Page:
Anelka speaks on his conversion to Islam


Nicolas Anelka‘s career has covered enough peaks and valleys across the international soccer landscape to warrant at least a couple of ESPN 30 for 30 documentary pitches.

The 36-year-old striker has played for top-level teams in France, England, Spain, Turkey, China, Italy and, most recently, India. He was once a star on the French national team, helping them win a European Championship in 2000.

Anelka has also played on championship teams in the world’s most famous professional leagues — including two English Premier League titles and one Italian Serie A title — and has one UEFA Champions League title to his credit. He has commanded more than $160 million in transfer fees, and has scored 161 of his 208 career goals in the Premier League.

He has also been kicked off his national team for cursing out a coach, and he was nearly blackballed from the sport entirely for making an anti-Semitic gesture on the field to celebrate a goal.

Anelka’s career has been both controversial and commendable. The stuff of legend, and still somewhat of a letdown.

While he’s earned a bad-boy reputation in the sport, he has also been described as an incredibly generous citizen and loyal teammate. As one story goes, Anelka, who converted to Islam in 2004 and sometimes goes by the name Abdul-Salam Bilal, covered all expenses for the staff and grounds crew of his Bolton Wanderers (England) team to attend his wedding in Morocco in 2007.

In a recent interview with Nabila Ramdani of Al Arabiya News in Algeria — where Anelka is acting as a consultant to the NA Hussein Dey soccer club in Algiers — Anelka talked about a wide range of topics, including his religion.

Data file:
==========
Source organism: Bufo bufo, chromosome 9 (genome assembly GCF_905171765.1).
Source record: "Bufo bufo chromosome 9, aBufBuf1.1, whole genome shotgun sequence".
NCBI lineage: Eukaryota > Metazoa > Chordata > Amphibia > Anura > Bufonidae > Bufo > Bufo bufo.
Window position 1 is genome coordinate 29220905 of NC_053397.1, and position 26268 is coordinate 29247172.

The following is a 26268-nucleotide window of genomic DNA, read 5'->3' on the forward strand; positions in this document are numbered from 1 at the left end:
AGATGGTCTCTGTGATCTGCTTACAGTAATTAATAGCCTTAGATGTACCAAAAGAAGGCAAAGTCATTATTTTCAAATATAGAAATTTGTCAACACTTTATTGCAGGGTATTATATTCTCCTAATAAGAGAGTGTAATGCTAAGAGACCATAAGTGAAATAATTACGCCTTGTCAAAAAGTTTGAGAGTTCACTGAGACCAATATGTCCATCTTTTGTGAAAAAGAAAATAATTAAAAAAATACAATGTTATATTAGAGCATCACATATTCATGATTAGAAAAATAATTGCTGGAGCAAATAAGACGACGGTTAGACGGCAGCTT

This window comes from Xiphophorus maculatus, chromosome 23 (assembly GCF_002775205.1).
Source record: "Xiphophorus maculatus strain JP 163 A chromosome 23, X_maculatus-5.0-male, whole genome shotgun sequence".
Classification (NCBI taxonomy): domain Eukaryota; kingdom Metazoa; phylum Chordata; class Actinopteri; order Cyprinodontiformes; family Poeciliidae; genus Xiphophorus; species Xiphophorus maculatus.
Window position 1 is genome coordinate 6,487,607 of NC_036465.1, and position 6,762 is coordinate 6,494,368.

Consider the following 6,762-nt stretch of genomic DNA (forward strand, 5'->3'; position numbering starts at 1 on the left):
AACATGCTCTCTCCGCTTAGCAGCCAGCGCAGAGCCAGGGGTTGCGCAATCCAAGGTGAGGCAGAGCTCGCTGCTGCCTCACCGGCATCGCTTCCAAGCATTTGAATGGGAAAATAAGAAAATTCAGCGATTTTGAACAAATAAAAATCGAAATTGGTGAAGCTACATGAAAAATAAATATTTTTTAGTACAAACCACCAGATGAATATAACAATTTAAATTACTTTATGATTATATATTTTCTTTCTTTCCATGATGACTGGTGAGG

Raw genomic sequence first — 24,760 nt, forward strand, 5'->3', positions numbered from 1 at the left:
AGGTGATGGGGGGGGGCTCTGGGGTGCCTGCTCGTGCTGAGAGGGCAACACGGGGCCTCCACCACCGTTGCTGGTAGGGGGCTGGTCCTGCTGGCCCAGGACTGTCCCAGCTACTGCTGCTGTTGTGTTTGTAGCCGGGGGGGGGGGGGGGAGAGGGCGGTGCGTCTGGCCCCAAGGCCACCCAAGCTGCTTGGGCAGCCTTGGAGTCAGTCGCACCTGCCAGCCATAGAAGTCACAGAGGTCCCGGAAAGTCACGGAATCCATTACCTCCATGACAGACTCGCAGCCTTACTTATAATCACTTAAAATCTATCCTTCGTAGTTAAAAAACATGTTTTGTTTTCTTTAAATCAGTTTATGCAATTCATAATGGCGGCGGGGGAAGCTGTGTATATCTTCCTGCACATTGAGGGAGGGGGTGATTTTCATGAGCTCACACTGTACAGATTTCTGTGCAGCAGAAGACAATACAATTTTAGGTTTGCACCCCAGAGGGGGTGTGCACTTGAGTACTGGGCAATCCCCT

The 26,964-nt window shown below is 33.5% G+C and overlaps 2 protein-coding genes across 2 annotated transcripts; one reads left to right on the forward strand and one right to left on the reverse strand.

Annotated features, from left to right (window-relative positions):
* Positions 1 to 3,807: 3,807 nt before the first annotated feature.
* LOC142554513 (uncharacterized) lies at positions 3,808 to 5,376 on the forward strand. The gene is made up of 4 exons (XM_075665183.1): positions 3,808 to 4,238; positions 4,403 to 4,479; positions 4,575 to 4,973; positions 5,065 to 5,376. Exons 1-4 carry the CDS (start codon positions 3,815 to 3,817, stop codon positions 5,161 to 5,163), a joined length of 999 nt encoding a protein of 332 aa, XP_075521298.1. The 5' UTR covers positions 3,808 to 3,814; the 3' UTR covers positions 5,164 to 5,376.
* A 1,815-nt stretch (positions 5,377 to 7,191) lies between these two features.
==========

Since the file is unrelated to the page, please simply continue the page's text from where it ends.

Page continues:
“I was sixteen when I converted to Islam,” Anelka said. “Beyond the fraternal aspect, my conversion did not change my life. I was already living by the same principles — being righteous, having values … I used to fast during Ramadan because I admired the people fasting around me. What made me convert was that I had that certainty that Islam was for me.

I felt this relationship with God, and that enlightened my life. I had that conviction in my heart that that was my religion.”

Anelka added that while French people with North African background attempt to assimilate, the system discriminates heavily.

“French people of North African background try to make things work for them, but French society keeps them in check. There are a lot of obstacles in the way,” he said.

“For example if you send a CV with the ‘wrong postcode’ and a Muslim sounding name then you won’t be considered for a job.

It is only in France that you need to hide your name and picture in the hope of getting work. That level of discrimination is unacceptable.”

Anelka is not the first Muslim convert I’ve spoken to who has said part of the appeal of Islam was that it didn’t differ much at all from the values they already held and the lifestyle they were already living. Not everyone who finds religion does so at a rock-bottom stage or has to make an overwhelming lifestyle change. Conversion, or reversion, is not always a complete transformation.

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